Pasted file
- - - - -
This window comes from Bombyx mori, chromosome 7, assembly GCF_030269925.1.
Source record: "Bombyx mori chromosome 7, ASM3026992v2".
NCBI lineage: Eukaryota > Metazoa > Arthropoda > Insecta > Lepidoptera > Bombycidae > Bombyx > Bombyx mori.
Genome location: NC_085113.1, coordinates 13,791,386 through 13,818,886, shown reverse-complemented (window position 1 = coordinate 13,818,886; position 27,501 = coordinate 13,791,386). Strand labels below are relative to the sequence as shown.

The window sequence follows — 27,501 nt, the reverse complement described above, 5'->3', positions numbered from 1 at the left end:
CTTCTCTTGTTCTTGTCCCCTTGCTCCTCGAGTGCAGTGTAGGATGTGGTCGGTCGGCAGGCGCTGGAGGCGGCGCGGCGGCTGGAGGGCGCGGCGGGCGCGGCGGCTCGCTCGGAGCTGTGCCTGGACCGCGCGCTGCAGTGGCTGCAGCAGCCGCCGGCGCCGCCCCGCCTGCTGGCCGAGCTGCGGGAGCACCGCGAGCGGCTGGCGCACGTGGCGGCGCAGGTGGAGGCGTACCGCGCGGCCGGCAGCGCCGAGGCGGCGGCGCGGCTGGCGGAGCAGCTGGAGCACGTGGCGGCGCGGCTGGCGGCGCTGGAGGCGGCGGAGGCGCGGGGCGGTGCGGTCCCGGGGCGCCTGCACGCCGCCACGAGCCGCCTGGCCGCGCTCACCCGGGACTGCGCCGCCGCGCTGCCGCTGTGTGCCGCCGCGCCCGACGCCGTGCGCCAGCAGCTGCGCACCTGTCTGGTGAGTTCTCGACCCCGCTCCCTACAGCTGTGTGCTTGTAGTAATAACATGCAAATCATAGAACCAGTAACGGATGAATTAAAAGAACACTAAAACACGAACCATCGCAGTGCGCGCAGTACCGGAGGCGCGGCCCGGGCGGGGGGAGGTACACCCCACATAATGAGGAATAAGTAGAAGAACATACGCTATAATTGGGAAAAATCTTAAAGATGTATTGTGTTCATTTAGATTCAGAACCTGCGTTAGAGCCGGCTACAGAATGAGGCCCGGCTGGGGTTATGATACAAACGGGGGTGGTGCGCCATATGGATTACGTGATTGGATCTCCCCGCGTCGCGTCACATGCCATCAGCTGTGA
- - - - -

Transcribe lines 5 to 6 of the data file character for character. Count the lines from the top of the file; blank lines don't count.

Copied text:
The window sequence follows — 27,501 nt, the reverse complement described above, 5'->3', positions numbered from 1 at the left end:
CTTCTCTTGTTCTTGTCCCCTTGCTCCTCGAGTGCAGTGTAGGATGTGGTCGGTCGGCAGGCGCTGGAGGCGGCGCGGCGGCTGGAGGGCGCGGCGGGCGCGGCGGCTCGCTCGGAGCTGTGCCTGGACCGCGCGCTGCAGTGGCTGCAGCAGCCGCCGGCGCCGCCCCGCCTGCTGGCCGAGCTGCGGGAGCACCGCGAGCGGCTGGCGCACGTGGCGGCGCAGGTGGAGGCGTACCGCGCGGCCGGCAGCGCCGAGGCGGCGGCGCGGCTGGCGGAGCAGCTGGAGCACGTGGCGGCGCGGCTGGCGGCGCTGGAGGCGGCGGAGGCGCGGGGCGGTGCGGTCCCGGGGCGCCTGCACGCCGCCACGAGCCGCCTGGCCGCGCTCACCCGGGACTGCGCCGCCGCGCTGCCGCTGTGTGCCGCCGCGCCCGACGCCGTGCGCCAGCAGCTGCGCACCTGTCTGGTGAGTTCTCGACCCCGCTCCCTACAGCTGTGTGCTTGTAGTAATAACATGCAAATCATAGAACCAGTAACGGATGAATTAAAAGAACACTAAAACACGAACCATCGCAGTGCGCGCAGTACCGGAGGCGCGGCCCGGGCGGGGGGAGGTACACCCCACATAATGAGGAATAAGTAGAAGAACATACGCTATAATTGGGAAAAATCTTAAAGATGTATTGTGTTCATTTAGATTCAGAACCTGCGTTAGAGCCGGCTACAGAATGAGGCCCGGCTGGGGTTATGATACAAACGGGGGTGGTGCGCCATATGGATTACGTGATTGGATCTCCCCGCGTCGCGTCACATGCCATCAGCTGTGA